Aureole etc.




Golden Age singers

Nimbus on-line




Faure songs
Charlotte de Rothschild (soprano);

  Founder: Len Mullenger
Classical Editor: Rob Barnett

Nellie Melba: Complete Gramophone Company Recordings, Vol. 3
The Paris and London Recordings (1908-1913)
Paris, 9th May 1908
Giacomo PUCCINI (1858-1924)

La Bohème: Sì, mi chiamano Mimì (in French) (1)
London, 11th May 1910
STANTON-BURLEIGH

Jean (2)
PUCCINI

Tosca: Vissi d’arte (3)
Jules MASSENET (1842-1912)

Don César de Bazan: Sevillana (4)
Richard WAGNER (1813-1883)

Lohengrin: Elsa’s Dream (5)
London, 12th May 1910
PUCCINI

Tosca: Vissi d’arte (6)
Charles GOUNOD (1818-1893)

Faust: Final trio (two versions) (7)
Giuseppe VERDI (1813-1901)

Rigoletto: Quartet (8)
Sir Henry BISHOP (1786-1855)

Bid me discourse (9)
Sir Landon RONALD (1873-1938)

Sounds of Earth (10)
Ambroise THOMAS (1811-1896)

Distance tests: phrases from the Mad Scene (11)
London, 19th May 1910
MASSENET

Don César de Bazan: Sevillana (two versions) (12)
Le Cid: Pleurez mes yeux (13)
Georges HÜE (1858-1948)

Soir païen (14)
Felix MENDELSSOHN (1809-1847)

O for the wings of a dove (15)
Sir George HENSCHEL (1850-1934)

Spring (16)
Antonio LOTTI (c.1667-1740)

Pur dicesti (17)
London, 6th May 1913
Henri DUPARC (1848-1933)

Chanson triste (18)
Wolfgang Amadeus MOZART (1756-1791)

Il re pastore: L’amerò, sarò costante (19)
Johann Sebastian BACH (1685-1750) – GOUNOD

Ave Maria (20)
Ernest CHAUSSON (1855-1899)

Le temps des lilas (21)
Dame Nellie Melba (soprano), with Edna Thornton (contralto) (8), John McCormack (tenor) (7, 8), G. Mario Sammarco (baritone) (7, 8), Jan Kubelik (violin) (19, 20), Sir Landon Ronald (piano) (2, 9-11, 14-17), Gabriel Lapierre (piano) (18-21), Stanley Roper (organ) (20), Orchestra (1), New Symphony Orchestra/Sir Landon Ronald (3-8, 12-13)
Dates and locations as above
Transfers by Ward Marston
NAXOS HISTORICAL 8.110743 [76:16]


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Such was the fame of Dame Nellie Melba that even today hers is one of those names that people uninterested in classical singing often know, and not just because of the Peach Melbas that are gulped down in the local ice-cream parlour by young bloods and blades on their way to the disco. The art of singing, however, has evolved over the years and present-day listeners are going to have difficulties.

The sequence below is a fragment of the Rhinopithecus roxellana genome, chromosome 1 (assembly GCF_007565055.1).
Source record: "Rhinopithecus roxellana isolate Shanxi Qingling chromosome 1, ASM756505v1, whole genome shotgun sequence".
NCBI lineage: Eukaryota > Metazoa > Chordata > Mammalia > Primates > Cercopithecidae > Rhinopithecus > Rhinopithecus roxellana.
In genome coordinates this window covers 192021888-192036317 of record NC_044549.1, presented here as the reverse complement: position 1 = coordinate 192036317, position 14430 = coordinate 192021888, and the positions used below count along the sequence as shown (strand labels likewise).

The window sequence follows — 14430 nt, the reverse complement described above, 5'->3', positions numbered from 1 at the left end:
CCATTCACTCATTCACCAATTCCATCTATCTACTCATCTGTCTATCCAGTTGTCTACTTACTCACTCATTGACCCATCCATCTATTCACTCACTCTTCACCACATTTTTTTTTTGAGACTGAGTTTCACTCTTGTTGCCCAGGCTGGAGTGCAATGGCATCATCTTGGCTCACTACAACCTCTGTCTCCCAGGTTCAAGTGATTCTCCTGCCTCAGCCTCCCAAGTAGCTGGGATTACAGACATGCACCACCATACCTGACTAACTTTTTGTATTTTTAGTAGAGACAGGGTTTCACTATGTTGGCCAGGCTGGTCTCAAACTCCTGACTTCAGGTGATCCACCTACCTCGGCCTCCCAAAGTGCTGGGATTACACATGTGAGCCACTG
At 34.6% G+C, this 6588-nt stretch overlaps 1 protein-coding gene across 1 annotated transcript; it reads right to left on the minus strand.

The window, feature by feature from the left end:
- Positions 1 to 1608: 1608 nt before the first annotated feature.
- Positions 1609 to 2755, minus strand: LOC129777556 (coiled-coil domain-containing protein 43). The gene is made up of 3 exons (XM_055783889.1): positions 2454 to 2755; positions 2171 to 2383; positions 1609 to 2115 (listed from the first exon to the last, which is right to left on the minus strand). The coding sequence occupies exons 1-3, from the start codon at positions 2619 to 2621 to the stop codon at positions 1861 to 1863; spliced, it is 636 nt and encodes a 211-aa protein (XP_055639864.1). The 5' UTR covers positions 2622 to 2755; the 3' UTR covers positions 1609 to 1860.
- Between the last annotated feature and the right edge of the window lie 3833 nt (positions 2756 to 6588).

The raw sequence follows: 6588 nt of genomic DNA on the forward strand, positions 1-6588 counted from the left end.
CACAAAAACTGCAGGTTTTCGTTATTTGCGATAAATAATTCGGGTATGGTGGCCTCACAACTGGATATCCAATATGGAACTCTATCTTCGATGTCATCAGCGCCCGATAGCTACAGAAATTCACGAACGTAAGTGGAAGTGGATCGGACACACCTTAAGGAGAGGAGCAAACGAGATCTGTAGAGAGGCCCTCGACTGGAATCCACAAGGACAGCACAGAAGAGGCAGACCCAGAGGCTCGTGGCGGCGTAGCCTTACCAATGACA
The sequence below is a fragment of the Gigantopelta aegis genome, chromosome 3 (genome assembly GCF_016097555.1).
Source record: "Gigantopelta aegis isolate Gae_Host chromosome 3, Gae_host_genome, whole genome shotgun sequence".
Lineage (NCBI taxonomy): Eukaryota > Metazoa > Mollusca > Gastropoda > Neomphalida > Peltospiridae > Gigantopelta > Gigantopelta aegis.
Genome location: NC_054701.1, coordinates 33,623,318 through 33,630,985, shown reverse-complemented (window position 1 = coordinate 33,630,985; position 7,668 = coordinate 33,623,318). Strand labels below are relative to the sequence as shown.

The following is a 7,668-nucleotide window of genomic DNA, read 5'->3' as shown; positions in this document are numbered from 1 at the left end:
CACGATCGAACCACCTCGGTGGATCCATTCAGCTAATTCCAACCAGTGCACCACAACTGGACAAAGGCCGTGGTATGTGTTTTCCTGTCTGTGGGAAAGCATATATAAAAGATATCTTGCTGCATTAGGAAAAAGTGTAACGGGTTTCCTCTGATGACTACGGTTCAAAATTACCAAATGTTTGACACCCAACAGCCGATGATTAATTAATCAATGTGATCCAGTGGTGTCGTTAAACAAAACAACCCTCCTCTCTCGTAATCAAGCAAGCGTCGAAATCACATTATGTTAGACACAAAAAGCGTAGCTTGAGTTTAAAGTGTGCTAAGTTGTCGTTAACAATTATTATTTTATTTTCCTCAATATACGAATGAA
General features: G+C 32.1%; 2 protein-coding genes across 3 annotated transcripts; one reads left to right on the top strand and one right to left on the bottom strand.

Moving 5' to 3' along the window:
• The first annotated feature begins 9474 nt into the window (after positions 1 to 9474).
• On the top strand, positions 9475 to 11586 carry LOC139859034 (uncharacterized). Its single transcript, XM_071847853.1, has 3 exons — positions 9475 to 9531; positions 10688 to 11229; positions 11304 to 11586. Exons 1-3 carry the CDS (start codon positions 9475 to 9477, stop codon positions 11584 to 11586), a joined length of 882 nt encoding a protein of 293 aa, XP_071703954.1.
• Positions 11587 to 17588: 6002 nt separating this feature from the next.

Take "Vissi d’arte" (slightly preferable in the remake but either will do for the argument). The timbre is what the Italians call "fisso" (and it isn’t a compliment), or what Anna Russell termed "the Nymphs and Shepherds, or pure white style of singing" (and she didn’t mean that as a compliment either). That is to say, absolutely straight, without a trace of vibrato (not in itself a bad thing) and without even allowing the voice its natural vibrations. Every note is taken spot on, intonation-wise, there is scarcely any scooping or umbrella-ing, and when there is it is a small stylistic concession; the tone is absolutely even right to the highest notes, though our perception is clouded by the fact that distortion begins, in these early recordings, at around F sharp. There is no attempt to give the voice an emotive quality and the aria seems curiously static (nor does Ronald’s conducting help much here). A singer friend to whom I played this (one not much given to listening to pre-war recordings) felt that since the recording has not been able to capture the upper harmonics of the voice, we just cannot know what she really sounded like. Certainly, it is difficult for us to know how big the voice was. Our impression that it was small and girlish is probably due to the fact that today only an untrained schoolgirl would be likely to offer a style such as this. But when we hear the ensemble pieces from "Faust" and "Rigoletto" we can hear that, assuming she was not allowed to hog the microphone unduly, she was able dominate what seems to be fairly lusty singing from her partners. Here, at least, we can feel the frisson of the theatre. In other words, the voice seems actually to have been a powerful one, and this is in itself interesting since a modern singer will probably tell you that this type of sound is necessarily a small sound; if you want to increase it you have to let the voice vibrate. So is this what fascinated her contemporaries, and differentiated her from other singers of her time?